“This doesn’t keep up with inflation,” explained one of the pickets. “Everything has gone up: rent, mortgage, milk. You have to be able to make a living. They want more and more from us, they don’t care about us.”
“If they would invest in their workers instead of their pockets, everybody would be making money right now,” said the striker.
ATI is demanding that all employees pay a percentage of the premiums for health care and that new hires are put on a substantially reduced plan.
One of the strikers explained that he is already on a two-tier system with the pension because he was hired after 2016. “We don’t want a two-tier system. They want to do a two-tier health insurance, they are trying to divide everybody. All the two-tier does is divide everyone even more. I don’t get a pension, I get a 401(k), I think everyone should be the same. It is one union, everyone should be equal.”
“We gave them a year extension,” said another striker, referring to the fact that the previous contract expired in February 2020 but that the United Steelworkers agreed to a one-year extension. “We haven’t had a raise in seven years, just 1 percent. This is how they repay us.”
At the Vandergrift mill, the company has been bringing in scabs daily. “On the average day 20 to 30 scabs are going in,” said the striker. “Today there were 13.” Those are in addition to management. “Right now they are going through the motions,” the striker added.
The workers are also concerned for the protection of their jobs. The company has cut over 800 jobs since 2015 and is in the process of cutting another 400 jobs. It is ending the production of steel used in appliances and cars while concentrating on the more profitable specialty steels used for airplanes, electronics and the military.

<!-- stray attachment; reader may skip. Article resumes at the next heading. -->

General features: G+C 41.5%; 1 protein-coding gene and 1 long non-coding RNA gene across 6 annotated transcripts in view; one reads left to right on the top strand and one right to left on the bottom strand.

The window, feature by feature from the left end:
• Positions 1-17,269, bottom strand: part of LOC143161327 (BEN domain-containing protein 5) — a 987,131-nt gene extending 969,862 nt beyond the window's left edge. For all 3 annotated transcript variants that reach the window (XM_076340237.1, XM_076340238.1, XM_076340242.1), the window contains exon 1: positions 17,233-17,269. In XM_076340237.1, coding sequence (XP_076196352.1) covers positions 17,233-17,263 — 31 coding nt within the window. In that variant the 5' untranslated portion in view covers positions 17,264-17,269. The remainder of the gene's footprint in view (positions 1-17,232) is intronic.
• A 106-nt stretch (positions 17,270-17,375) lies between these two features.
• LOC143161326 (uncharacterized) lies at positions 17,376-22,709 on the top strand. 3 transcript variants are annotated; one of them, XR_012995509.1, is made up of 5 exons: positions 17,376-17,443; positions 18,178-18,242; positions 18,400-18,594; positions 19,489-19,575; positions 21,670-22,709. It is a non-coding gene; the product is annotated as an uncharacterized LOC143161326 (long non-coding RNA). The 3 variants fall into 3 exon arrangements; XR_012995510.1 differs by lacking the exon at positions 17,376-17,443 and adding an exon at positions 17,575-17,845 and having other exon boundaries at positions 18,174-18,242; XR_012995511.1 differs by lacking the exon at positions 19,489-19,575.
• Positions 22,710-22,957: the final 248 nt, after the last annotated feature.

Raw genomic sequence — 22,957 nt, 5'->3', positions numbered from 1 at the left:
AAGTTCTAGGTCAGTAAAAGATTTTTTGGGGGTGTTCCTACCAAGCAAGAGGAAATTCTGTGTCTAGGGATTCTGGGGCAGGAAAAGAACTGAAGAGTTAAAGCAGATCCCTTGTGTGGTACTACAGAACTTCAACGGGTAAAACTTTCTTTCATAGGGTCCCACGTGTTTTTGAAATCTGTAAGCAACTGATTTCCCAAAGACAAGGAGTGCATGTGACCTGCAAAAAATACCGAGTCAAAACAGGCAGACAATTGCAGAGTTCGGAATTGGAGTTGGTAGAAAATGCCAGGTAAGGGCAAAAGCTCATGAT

The restructuring will cost another 200 jobs at the company’s Pittsburgh-area mills, including about 120 jobs at its Brackenridge mill. The plans call for ceasing production at four other facilities in Waterbury, Connecticut; Louisville, Ohio; Bridgeview, Illinois and Pico Rivera, California.
“They are going to make record profits in aerospace sales,” said one of the pickets “and they don’t want to give us anything. “They have $650 million sitting in the bank, and don’t want to share with us. They are just taking and taking.”
It is important for steelworkers to understand that the United Steelworkers does not represent them or stand for their interests. The USW is bargaining in its role as managers of labor, showing the company that they can push through concessions in exchange for dues.
As ATI hires scabs, prepares to resume production and as its deadline was approaching, the USW sent updates to its members saying that the company is unable to sell its steel and is appealing to workers to attend a shareholders meeting.